• Test that SSL connections to a site signed by the private CA is failing
$ gnutls-cli wiki.cacert.org:443
...
- Status: The certificate is NOT trusted. The certificate issuer is unknown. 
*** PKI verification of server certificate failed...
*** Fatal error: Error in the certificate.
  • Download the private CA
$ wget http://www.cacert.org/certs/root_X0F.crt
  • test that a connection works with the private CA
$ gnutls-cli --x509cafile root_X0F.crt wiki.cacert.org:443
...
- Status: The certificate is trusted. 
- Description: (TLS1.2-X.509)-(ECDHE-SECP256R1)-(RSA-SHA256)-(AES-256-GCM)
- Session ID: 37:56:7A:89:EA:5F:13:E8:67:E4:07:94:4B:52:23:63:1E:54:31:69:5D:70:17:3C:D0:A4:80:B0:3A:E5:22:B3
- Options: safe renegotiation,
- Handshake was completed
...
  • add the private CA to the Debian trust store located in /etc/ssl/certs/ca-certificates.crt
$ sudo cp root_X0F.crt /usr/local/share/ca-certificates/cacert-org-root-ca.crt
$ sudo update-ca-certificates --verbose
...
Adding debian:cacert-org-root-ca.pem
...
  • verify that we can connect without passing the private CA on the command line
$ gnutls-cli wiki.cacert.org:443
... 
 - Status: The certificate is trusted.
  • At that point most applications are able to connect to systems with a certificate signed by the private CA (curl, Gnome builtin Browser ). However Firefox is using its own trust store and will still display a security error if connecting to https://wiki.cacert.org. To make Firefox trust the Debian trust store, we need to add a so called security device, in fact an extra library wrapping the Debian trust store. The library will wrap the Debian trust store in the PKCS#11 industry format that Firefox supports.
  • install the pkcs#11 wrapping library and command line tools
$ sudo apt install p11-kit p11-kit-modules
  • verify that the private CA is accessible via PKCS#11
$ trust list   grep --context 2 'CA Cert'
pkcs11:id=%16%B5%32%1B%D4%C7%F3%E0%E6%8E%F3%BD%D2%B0%3A%EE%B2%39%18%D1;type=cert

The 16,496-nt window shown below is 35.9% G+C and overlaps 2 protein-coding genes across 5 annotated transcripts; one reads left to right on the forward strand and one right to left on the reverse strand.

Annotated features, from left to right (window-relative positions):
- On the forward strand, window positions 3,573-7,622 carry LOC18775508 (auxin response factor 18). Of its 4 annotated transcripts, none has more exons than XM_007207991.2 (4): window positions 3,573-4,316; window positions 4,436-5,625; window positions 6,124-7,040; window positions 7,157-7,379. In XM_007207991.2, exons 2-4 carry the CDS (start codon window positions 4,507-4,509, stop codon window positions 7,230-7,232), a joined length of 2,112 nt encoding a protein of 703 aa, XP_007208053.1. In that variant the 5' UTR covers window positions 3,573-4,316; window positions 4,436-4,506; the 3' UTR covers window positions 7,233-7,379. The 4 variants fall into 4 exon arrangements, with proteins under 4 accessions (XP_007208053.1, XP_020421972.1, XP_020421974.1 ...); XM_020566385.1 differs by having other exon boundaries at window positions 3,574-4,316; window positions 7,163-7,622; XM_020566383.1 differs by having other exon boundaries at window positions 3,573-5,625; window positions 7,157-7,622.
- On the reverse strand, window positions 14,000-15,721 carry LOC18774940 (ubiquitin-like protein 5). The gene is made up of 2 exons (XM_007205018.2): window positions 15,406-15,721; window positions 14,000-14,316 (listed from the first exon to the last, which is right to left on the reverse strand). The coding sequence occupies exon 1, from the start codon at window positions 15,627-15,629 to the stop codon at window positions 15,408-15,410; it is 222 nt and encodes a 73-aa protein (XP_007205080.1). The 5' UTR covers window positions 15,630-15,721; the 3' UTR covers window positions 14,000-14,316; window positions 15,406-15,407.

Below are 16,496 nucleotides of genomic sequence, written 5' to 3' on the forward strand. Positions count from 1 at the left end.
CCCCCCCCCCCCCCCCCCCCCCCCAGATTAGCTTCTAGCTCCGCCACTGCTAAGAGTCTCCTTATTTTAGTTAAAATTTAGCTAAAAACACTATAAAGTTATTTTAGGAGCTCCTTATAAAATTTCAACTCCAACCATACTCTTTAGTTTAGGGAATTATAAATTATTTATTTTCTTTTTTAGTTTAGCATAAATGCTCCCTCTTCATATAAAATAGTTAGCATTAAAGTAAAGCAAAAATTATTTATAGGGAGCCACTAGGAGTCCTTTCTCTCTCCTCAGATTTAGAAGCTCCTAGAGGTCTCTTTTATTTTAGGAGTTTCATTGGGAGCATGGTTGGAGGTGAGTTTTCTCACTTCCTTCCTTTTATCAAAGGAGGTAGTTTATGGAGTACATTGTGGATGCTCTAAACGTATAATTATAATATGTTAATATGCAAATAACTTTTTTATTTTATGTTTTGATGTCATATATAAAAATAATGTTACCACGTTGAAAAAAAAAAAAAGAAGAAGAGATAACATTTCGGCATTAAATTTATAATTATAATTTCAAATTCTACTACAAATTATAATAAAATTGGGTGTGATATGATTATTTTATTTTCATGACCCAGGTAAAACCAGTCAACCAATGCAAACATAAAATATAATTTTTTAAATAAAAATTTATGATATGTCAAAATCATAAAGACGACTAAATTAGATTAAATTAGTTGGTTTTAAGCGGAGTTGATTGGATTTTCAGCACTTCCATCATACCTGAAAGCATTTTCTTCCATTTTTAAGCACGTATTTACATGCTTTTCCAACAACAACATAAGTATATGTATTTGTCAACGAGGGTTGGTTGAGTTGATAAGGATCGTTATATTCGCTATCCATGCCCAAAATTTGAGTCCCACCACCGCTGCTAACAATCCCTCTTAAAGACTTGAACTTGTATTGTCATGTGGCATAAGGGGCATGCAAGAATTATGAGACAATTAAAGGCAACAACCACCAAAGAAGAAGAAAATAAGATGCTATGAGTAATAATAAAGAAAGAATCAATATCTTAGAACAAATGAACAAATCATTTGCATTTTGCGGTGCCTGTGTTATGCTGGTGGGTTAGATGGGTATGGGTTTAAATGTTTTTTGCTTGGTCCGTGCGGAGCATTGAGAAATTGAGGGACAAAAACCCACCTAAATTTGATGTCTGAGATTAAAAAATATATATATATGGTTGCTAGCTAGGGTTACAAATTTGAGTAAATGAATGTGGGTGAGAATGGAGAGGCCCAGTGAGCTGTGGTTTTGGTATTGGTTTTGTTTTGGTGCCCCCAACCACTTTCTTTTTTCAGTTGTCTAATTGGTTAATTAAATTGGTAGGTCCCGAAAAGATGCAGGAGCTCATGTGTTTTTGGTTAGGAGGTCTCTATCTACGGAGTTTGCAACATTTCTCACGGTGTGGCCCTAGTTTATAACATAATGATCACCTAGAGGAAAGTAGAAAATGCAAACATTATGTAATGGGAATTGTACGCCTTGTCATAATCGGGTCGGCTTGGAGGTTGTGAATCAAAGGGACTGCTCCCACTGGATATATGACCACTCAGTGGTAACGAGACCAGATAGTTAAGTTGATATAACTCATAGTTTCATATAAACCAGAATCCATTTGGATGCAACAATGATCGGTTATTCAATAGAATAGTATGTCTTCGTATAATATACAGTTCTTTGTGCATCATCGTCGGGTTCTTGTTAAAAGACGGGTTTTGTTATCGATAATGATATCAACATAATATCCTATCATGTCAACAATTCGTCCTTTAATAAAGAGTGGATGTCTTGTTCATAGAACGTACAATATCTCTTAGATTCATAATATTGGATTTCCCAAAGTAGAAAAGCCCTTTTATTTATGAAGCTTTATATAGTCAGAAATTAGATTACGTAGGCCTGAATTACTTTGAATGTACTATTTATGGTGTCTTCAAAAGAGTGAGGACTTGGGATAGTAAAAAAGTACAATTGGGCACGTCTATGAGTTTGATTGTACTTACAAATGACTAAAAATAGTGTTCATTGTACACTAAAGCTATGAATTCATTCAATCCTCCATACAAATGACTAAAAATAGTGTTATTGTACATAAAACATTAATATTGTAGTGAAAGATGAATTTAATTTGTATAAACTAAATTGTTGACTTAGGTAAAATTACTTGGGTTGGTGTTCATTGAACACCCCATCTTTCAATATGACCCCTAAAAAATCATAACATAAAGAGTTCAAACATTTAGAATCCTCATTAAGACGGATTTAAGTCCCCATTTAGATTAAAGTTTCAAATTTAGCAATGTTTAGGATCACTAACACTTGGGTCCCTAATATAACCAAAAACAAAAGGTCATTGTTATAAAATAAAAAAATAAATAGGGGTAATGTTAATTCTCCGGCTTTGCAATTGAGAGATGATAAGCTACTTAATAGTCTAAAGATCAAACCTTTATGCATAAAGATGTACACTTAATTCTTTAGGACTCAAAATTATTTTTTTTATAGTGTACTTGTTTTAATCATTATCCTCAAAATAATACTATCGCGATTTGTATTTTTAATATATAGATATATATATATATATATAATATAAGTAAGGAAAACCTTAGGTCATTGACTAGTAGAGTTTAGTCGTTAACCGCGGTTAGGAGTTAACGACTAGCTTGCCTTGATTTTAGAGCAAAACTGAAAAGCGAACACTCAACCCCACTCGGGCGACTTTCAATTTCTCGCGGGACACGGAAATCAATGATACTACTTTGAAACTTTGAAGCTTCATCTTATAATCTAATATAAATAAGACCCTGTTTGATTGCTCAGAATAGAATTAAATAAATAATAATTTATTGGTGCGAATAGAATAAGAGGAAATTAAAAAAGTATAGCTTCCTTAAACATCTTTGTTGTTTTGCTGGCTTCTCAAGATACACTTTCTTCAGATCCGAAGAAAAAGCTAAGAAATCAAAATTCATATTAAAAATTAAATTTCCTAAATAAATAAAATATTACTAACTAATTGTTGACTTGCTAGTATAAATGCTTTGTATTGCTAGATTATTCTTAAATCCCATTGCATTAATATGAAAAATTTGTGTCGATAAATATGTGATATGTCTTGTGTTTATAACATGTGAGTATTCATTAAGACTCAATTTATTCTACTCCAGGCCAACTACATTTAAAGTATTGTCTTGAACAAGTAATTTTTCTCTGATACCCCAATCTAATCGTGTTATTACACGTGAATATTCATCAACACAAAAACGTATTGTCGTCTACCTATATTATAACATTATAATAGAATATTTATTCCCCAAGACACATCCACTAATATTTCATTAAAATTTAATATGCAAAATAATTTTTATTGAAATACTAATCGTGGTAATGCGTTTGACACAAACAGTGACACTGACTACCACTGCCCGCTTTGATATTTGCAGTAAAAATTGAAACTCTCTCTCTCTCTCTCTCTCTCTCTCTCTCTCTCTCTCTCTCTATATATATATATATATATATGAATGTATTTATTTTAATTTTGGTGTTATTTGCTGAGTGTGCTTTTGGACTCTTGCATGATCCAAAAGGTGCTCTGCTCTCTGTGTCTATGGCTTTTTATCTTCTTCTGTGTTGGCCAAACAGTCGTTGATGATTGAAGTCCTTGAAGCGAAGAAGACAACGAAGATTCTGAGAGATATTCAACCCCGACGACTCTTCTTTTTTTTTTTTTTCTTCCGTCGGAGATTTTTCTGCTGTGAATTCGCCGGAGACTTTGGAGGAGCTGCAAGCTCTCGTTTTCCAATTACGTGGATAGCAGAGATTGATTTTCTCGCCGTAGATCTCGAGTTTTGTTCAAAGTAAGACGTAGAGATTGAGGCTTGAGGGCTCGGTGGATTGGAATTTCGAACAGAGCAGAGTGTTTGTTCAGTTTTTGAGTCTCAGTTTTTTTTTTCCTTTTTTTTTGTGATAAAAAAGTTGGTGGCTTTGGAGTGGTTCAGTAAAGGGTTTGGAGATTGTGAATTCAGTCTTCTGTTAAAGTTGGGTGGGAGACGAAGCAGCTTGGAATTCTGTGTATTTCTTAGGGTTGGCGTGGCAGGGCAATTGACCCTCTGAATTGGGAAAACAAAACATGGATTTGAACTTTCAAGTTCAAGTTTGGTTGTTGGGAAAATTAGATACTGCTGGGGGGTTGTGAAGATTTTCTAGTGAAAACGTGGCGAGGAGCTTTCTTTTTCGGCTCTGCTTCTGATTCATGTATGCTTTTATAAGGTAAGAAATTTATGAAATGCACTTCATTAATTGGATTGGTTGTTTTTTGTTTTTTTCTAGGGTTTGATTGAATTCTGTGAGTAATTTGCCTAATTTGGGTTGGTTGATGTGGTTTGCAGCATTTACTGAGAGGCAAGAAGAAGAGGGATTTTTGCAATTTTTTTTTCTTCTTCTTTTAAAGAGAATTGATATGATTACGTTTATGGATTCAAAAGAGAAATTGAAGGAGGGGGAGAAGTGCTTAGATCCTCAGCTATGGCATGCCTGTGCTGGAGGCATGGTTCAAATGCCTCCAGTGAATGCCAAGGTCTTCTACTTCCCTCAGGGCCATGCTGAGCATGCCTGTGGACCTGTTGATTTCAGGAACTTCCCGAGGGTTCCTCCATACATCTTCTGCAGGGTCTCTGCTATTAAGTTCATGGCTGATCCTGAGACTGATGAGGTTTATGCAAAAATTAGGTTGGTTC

type: certificate
    label: CA Cert Signing Authority
    trust: anchor
    category: authority
  • now we need to add a new security device in Firefox pointing to the pkcs11 trust store. The pkcs11 trust store is located in /usr/lib/x86_64-linux-gnu/pkcs11/p11-kit-trust.so
$ dpkg --listfiles p11-kit-modules   grep trust
/usr/lib/x86_64-linux-gnu/pkcs11/p11-kit-trust.so
  • in Firefox (tested in version 115 esr), go to Settings -> Privacy & Security -> Security -> Security Devices.
    Then click Load , in the popup window use My local trust as a module name, and /usr/lib/x86_64-linux-gnu/pkcs11/p11-kit-trust.so as a module filename. After adding the module, you should see it in the list of Security Devices, having /etc/ssl/certs/ca-certificates.crt as a description.
  • now restart Firefox and you should be able to browse https://wiki.cacert.org without security errors

10 March 2024

Vasudev Kamath: Cloning a laptop over NVME TCP

Recently, I got a new laptop and had to set it up so I could start using it. But I wasn't really in the mood to go through the same old steps which I had explained in this post earlier. I was complaining about this to my colleague, and there came the suggestion of why not copy the entire disk to the new laptop. Though it sounded like an interesting idea to me, I had my doubts, so here is what I told him in return.
  1. I don't have the tools to open my old laptop and connect the new disk over USB to my new laptop.
  2. I use full disk encryption, and my old laptop has a 512GB disk, whereas the new laptop has a 1TB NVME, and I'm not so familiar with resizing LUKS.
He promptly suggested both could be done. For step 1, just expose the disk using NVME over TCP and connect it over the network and do a full disk copy, and the rest is pretty simple to achieve. In short, he suggested the following:
  1. Export the disk using nvmet-tcp from the old laptop.
  2. Do a disk copy to the new laptop.
  3. Resize the partition to use the full 1TB.
  4. Resize LUKS.
  5. Finally, resize the BTRFS root disk.
Exporting Disk over NVME TCP The easiest way suggested by my colleague to do this is using systemd-storagetm.service. This service can be invoked by simply booting into storage-target-mode.target by specifying rd.systemd.unit=storage-target-mode.target. But he suggested not to use this as I need to tweak the dracut initrd image to involve network services as well as configuring WiFi from this mode is a painful thing to do. So alternatively, I simply booted both my laptops with GRML rescue CD. And the following step was done to export the NVME disk on my current laptop using the nvmet-tcp module of Linux: